- Understanding Endometriosis
- Getting diagnosed with endometriosis
- Endometriosis treatment
- Personal Stories
- Information for teenage girls
- Endometriosis and Couples
- Endometriosis Facts and Figures
- Endometriosis FAQs
- Useful links
- Menstrual Wellbeing Toolkit for GPs
The following hormone treatments are available to women with endometriosis:
The Pill contains a mixture of oestrogen and progesterone. The Pill works by suppressing ovulation and affects the production of female hormones in the ovary. The hormones in the Pill cause the uterus lining to become thinner, causing periods to become shorter and lighter, thus reducing endometriosis symptoms. The Pill is used to treat women with mild symptoms. As the Pill has side effects, women normally have to experiment with different brands until they find one that suits them.
The Mirena coil is a small plastic T-shaped intrauterine device. It contains a progestogen (progesterone-like substance) that is released into the womb over a period of 5 years. The Mirena coil does not always stop ovulation.
Progesterones are thought to relieve the symptoms of endometriosis by suppressing the growth of endometriosis deposits and may also reduce endometriosis-induced inflammation. During treatment a woman will stop ovulating and menstruating.
Drugs containing progesterones that are typically used to treat endometriosis are:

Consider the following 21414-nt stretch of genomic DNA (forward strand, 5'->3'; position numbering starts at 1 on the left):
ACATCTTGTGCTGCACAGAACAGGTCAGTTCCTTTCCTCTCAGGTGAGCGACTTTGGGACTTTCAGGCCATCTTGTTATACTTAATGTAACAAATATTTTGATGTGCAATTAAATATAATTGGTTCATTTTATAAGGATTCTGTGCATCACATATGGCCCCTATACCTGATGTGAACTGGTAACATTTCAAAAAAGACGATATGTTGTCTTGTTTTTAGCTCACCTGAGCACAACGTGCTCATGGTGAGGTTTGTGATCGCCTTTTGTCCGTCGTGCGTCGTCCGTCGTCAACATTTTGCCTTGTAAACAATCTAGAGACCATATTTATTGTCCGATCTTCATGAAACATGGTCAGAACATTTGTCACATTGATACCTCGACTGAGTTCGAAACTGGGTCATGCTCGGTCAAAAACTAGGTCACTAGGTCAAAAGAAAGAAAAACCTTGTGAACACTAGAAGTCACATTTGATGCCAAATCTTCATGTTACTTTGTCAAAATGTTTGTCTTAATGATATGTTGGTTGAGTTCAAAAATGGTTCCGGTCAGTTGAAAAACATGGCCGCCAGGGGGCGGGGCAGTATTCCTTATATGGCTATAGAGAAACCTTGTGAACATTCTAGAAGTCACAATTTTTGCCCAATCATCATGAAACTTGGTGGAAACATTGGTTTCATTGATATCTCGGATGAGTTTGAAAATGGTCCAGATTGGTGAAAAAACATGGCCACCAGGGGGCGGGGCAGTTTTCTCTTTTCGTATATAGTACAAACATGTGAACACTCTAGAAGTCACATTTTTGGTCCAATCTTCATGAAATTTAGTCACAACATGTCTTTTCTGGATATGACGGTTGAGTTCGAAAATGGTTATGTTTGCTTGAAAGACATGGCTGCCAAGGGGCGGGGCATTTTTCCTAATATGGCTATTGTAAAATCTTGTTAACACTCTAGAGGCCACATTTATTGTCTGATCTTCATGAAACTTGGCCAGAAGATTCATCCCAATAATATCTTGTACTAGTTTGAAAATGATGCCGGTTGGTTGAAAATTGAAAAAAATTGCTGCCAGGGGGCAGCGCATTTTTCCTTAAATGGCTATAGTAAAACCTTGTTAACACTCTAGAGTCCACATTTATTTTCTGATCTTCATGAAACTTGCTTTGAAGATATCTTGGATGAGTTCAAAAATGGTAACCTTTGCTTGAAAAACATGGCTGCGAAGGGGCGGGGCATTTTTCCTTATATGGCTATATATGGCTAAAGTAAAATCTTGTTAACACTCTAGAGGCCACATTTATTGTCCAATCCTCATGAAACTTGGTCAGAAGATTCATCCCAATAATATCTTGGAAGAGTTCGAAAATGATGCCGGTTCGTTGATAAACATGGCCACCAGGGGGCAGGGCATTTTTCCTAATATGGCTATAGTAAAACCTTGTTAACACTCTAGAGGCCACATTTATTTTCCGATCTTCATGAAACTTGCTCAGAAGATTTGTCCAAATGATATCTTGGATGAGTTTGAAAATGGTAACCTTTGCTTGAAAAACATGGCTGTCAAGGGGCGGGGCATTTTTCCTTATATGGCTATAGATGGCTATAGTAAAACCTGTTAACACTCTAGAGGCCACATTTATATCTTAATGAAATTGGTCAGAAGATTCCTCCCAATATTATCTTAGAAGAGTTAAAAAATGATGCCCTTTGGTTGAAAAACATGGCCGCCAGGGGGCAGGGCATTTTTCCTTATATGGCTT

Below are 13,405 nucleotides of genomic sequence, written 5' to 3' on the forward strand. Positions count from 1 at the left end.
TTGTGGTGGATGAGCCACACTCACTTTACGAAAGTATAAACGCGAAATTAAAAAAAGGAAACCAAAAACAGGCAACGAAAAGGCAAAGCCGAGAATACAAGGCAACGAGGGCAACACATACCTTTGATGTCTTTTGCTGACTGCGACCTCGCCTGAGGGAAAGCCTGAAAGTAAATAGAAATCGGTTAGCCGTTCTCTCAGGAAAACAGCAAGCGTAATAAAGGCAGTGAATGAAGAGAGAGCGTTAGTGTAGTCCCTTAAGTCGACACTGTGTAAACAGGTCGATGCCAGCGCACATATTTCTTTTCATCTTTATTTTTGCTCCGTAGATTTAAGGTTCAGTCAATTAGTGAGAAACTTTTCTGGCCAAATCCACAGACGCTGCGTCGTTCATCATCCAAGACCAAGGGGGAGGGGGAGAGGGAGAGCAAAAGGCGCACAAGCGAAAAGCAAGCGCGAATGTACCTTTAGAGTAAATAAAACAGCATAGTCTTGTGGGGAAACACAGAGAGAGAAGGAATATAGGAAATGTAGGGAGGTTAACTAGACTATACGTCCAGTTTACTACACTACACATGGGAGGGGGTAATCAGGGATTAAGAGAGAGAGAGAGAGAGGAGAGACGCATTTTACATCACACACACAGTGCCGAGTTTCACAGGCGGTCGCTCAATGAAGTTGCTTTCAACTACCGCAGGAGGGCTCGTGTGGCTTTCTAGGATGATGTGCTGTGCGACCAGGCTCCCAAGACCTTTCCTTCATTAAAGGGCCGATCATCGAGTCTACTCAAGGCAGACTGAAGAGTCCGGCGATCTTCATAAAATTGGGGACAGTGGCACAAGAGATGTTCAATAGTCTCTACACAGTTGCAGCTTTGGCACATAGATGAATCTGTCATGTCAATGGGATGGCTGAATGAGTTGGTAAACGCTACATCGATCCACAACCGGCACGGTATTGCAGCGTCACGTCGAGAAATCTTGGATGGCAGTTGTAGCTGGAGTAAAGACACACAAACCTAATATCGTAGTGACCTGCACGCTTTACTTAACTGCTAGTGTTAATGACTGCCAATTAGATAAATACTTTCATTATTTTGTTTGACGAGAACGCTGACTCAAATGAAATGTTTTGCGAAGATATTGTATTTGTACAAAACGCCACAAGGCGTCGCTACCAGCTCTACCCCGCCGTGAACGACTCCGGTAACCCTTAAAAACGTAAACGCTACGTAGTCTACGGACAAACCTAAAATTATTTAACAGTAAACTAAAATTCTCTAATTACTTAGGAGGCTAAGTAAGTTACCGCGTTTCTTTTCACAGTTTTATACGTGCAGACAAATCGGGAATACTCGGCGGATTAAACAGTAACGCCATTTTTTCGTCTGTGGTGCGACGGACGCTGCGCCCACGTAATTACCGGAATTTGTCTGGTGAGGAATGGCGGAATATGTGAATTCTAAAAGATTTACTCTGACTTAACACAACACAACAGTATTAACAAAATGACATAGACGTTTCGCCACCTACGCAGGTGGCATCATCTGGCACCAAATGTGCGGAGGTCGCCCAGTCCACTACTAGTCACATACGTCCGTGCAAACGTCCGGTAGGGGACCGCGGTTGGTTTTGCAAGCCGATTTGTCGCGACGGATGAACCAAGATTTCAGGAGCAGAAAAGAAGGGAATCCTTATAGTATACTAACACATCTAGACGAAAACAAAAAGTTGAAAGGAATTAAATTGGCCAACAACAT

- Medroxyprogesterone (Provera)
- Norethisterone (Primolut)
- Dydrogesterone (Duphaston)
Depo-Provera differs from the other progestogens. Rather than be administered in pill form, Depo-Provera is injected. It has to completely leave the woman’s body before she will start ovulating and menstruating again. The length of time this takes will depend on the dose used and how rapidly their body absorbs the drug. Patients can experience long delays in the return of their periods and a few women may not menstruate for more than a year after their last injection. It is recommended that you do not use Depo-Provera if you wish to try for a family soon after treatment.
GnRH analogues are modified versions of a naturally occurring hormone known as gonadotropin releasing hormone (GnRH), which helps to control the menstrual cycle. When used continuously for periods of longer than 2 weeks, these drugs stop the production of oestrogen, essentially placing the body in a temporary menopausal state. This ‘starves’ the endometriosis of oestrogen, causing the deposits to become inactive and reduce. It is often recommended that a woman takes ‘add-back’ therapy or HRT to reduce or even prevent the side effects of these drugs.
The most commonly used GnRH analogues used to treat endometriosis are:
- Leuprorelin (Prostap)
- Goserelin (Zoladex)
- Nafarelin (Synarel)
- Buserelin (Suprecur)
- Triptorelin (Decapeptyl)
Testosterone is a male hormone (androgen). These drugs are synthetic (scientifically created) androgens. As these drugs decrease the production of oestrogen and progesterone, this in turn decreases the stimulation of the endometriosis stopping it from growing further inside the body.
The two mostly commonly used drugs used to treat endometriosis are Danazol and Gestrinone.
Danazol contains a form of testosterone. It creates a menopause-like state. Most of the women who take Danazol stop having a menstrual cycle and many experience other side effects. Due to its many side effects, Danazol is now used only as a ‘second line’ treatment for endometriosis when other drug treatments have been tried without success.
Gestrinone (Dimetriose) also contains a form of testosterone and its side effects are similar to Danazol – although reportedly not as severe.
We are grateful to www.endometriosis.org for their help with this information.
For more information download our Information Pack
Endometriosis Treatment Information Pack